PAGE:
Last modified: 2011-04-15 by phil nelson
Keywords: canada | army ensign | chief of staff rank flag: canada | maple leaf | leaf: maple | swords: two |
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image by Graham Bartram
The Land Forces Command of the Canadian Armed Forces has a new badge and
flag. More information can be found at
Chris Pinette, 16 April 1998
Canada has a new army flag (adopted 20 April 1998). It is white with NF in
the canton. In the fly, there are two crossed swords, partially covered by
a red maple leaf. Proportion 1:2, canton covers 25% of the flag area.
Jan Zrzavy, 20 April 1998
Upon the unification of the three branches of the Canadian military into the
Canadian Forces in 1968, all her strike 'bomber' aircraft (the CF-104
Starfighter, no less) were transferred from the air force (which became the Air
Defence Command) to the land army (which became the Mobile Command). Obviously
this awkward marriage of ground troops and supersonic jets did not last long,
and the Mobile Command gave up all its aircraft to the Air Defence Command
(hereafter the Air Command) in 1975. The Mobile Command was renamed the Force
Mobile Command, without changing its symbol, and unofficially referred to as the
'Canadian Army', a reality finally acknowledged in 1997 when it was again
renamed the Land Force Command.
Miles Li, 3 July 2009
Canadian Mobile Forces (i.e., the Army) Camp Flag. This is a fairly recent
change with a new badge in the fly. The new badge comprises crossed swords (with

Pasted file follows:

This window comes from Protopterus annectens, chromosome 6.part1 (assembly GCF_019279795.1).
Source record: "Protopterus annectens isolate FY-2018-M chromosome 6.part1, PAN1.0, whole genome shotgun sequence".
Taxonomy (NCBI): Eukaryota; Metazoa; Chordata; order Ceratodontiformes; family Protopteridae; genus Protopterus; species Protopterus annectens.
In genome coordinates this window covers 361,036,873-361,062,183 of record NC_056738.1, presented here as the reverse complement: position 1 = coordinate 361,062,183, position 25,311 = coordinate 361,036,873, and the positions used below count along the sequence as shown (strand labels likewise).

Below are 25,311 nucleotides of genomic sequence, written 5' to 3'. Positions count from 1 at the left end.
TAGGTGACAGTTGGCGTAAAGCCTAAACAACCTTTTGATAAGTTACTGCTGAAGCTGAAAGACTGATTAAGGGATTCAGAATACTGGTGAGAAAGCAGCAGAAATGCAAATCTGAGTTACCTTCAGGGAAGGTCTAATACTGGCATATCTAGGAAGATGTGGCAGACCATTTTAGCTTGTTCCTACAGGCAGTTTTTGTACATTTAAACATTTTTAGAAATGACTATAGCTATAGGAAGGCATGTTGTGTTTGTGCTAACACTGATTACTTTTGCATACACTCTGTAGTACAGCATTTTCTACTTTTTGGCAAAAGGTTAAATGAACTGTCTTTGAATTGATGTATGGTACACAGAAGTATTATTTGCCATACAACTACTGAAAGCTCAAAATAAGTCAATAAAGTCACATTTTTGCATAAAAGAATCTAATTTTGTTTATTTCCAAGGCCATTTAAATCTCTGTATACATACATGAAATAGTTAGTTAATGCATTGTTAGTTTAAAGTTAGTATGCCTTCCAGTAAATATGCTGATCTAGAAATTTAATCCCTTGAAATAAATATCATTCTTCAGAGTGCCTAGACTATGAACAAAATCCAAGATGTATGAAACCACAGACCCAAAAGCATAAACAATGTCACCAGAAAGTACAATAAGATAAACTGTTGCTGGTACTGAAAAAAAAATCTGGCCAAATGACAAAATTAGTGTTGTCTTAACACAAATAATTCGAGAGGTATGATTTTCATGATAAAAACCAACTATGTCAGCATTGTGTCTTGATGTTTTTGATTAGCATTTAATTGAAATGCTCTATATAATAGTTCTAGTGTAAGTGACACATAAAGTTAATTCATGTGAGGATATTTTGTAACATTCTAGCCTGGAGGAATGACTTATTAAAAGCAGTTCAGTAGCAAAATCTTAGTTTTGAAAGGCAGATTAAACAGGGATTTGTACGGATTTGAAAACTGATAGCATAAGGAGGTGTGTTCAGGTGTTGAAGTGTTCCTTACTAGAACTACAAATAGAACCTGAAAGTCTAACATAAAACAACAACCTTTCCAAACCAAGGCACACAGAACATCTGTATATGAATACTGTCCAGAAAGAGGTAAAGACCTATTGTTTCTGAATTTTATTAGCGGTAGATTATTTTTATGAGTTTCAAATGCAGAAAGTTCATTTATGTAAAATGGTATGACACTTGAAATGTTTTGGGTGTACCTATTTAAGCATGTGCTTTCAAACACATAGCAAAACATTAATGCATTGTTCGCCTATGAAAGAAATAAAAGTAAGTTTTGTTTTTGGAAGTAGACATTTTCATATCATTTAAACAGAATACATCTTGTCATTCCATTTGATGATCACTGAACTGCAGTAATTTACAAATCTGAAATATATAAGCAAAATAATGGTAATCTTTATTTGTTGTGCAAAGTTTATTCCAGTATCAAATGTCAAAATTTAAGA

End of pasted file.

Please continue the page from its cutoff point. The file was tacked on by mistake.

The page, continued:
the same hilts as the CF badge) superimposed by a red maple leaf (a natural
design with gold veins rather than the stylized national emblem). The flag is
1:2, white with the Canadian flag in the canton (quarter of the area) and the
army badge centred in the fly.
Graham Bartram, 14 August 1999
image by Glen Robert-Grant Hodgins
TThe sprig of maple leaves is red; the swords gold; and the Crown is coloured as in the usual British/Commonwealth heraldic manner. Although Canadian Brigadiers continued to wear the Royal Crest as a cap badge right up until the unification of the 3 separate services, (i.e.., 1968), it is my understanding that the Canadian Army badge was "Canadianised" (i.e., altered to that shown in the gif), as long ago as the late-1940s. As I think is obvious, the Canadian badge remains true to its origins, while nevertheless asserting a distinctive Canadian identity: the secret of a successful heraldic (re-?)design.
PS: Although the Canadian Army badge shown in the image disappeared for a
generation, I have noticed its (no doubt only quasi-official) revival on such
things as the covers of certain Canadian Forces training manuals, which are
aimed exclusively at soldiers.
Glen Robert-Grant Hodgins, 30 November 1998
image by Jaume Ollé